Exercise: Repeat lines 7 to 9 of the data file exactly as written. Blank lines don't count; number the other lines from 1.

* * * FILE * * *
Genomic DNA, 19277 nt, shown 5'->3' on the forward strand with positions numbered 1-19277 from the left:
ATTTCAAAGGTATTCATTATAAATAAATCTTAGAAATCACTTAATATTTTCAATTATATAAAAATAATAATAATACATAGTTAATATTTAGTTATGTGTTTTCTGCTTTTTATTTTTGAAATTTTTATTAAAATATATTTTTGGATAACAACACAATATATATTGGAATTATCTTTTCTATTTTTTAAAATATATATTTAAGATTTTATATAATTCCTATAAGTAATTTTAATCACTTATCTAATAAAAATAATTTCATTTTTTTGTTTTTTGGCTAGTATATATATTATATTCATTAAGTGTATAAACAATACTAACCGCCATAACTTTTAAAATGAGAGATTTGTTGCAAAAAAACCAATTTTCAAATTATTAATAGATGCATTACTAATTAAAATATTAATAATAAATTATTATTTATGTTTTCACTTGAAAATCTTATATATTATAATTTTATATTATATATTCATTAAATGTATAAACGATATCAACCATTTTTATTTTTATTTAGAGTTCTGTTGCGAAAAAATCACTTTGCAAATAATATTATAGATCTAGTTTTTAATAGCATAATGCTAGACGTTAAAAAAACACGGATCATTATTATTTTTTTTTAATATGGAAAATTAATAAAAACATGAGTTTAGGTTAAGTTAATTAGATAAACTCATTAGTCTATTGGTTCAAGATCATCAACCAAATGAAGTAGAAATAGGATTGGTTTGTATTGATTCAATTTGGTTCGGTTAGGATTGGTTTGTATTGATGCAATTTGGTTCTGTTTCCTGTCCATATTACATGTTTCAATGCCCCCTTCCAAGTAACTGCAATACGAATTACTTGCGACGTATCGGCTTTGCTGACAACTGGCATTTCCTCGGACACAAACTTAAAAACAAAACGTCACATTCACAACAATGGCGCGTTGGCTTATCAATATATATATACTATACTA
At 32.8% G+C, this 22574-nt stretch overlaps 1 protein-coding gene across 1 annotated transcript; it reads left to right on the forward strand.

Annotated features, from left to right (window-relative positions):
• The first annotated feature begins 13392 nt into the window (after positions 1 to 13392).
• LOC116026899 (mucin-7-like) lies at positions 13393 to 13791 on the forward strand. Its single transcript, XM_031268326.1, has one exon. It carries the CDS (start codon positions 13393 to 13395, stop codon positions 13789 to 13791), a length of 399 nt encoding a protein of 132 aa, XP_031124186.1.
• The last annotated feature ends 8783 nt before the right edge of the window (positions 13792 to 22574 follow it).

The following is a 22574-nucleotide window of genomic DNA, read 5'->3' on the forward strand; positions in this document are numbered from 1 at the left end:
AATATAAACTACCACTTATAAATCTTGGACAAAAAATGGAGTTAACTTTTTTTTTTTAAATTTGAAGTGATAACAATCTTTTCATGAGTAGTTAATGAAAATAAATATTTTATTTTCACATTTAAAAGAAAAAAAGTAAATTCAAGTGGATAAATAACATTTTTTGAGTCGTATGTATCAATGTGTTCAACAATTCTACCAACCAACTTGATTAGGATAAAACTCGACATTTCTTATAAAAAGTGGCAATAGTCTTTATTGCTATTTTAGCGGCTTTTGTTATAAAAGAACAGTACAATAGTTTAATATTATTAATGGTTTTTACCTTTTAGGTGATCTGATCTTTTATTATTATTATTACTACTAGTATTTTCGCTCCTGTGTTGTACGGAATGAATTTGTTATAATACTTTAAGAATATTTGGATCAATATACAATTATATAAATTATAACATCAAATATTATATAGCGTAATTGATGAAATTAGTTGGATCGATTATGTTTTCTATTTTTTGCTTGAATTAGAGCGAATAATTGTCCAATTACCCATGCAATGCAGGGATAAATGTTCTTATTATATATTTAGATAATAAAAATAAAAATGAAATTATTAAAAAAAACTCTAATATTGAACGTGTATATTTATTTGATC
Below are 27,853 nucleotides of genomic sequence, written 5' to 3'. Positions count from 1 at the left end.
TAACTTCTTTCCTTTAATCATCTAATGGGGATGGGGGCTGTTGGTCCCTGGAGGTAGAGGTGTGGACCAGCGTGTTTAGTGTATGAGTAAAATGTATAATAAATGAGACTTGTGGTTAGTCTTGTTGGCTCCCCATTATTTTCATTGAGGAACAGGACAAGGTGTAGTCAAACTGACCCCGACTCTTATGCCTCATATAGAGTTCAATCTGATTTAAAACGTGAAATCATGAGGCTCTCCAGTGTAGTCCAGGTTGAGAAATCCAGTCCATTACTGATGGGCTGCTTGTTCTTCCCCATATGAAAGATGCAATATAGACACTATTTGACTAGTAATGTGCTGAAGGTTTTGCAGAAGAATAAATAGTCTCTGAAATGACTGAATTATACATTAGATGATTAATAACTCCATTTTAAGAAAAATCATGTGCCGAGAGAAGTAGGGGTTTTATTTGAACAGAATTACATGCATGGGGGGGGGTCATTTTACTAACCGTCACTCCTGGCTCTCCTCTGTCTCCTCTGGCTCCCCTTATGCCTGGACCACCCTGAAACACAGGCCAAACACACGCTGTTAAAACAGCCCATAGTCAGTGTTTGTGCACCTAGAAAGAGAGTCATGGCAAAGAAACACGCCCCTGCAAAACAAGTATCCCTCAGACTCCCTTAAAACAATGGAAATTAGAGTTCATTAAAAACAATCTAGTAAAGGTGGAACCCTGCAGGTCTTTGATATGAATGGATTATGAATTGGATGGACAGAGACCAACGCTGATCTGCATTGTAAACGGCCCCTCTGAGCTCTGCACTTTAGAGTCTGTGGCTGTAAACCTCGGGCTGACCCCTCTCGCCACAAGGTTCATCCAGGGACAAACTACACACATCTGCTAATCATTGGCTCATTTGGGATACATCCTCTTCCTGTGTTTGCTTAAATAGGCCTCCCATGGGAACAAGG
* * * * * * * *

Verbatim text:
• The last annotated feature ends 8783 nt before the right edge of the window (positions 13792 to 22574 follow it).

The following is a 22574-nucleotide window of genomic DNA, read 5'->3' on the forward strand; positions in this document are numbered from 1 at the left end:
AATATAAACTACCACTTATAAATCTTGGACAAAAAATGGAGTTAACTTTTTTTTTTTAAATTTGAAGTGATAACAATCTTTTCATGAGTAGTTAATGAAAATAAATATTTTATTTTCACATTTAAAAGAAAAAAAGTAAATTCAAGTGGATAAATAACATTTTTTGAGTCGTATGTATCAATGTGTTCAACAATTCTACCAACCAACTTGATTAGGATAAAACTCGACATTTCTTATAAAAAGTGGCAATAGTCTTTATTGCTATTTTAGCGGCTTTTGTTATAAAAGAACAGTACAATAGTTTAATATTATTAATGGTTTTTACCTTTTAGGTGATCTGATCTTTTATTATTATTATTACTACTAGTATTTTCGCTCCTGTGTTGTACGGAATGAATTTGTTATAATACTTTAAGAATATTTGGATCAATATACAATTATATAAATTATAACATCAAATATTATATAGCGTAATTGATGAAATTAGTTGGATCGATTATGTTTTCTATTTTTTGCTTGAATTAGAGCGAATAATTGTCCAATTACCCATGCAATGCAGGGATAAATGTTCTTATTATATATTTAGATAATAAAAATAAAAATGAAATTATTAAAAAAAACTCTAATATTGAACGTGTATATTTATTTGATC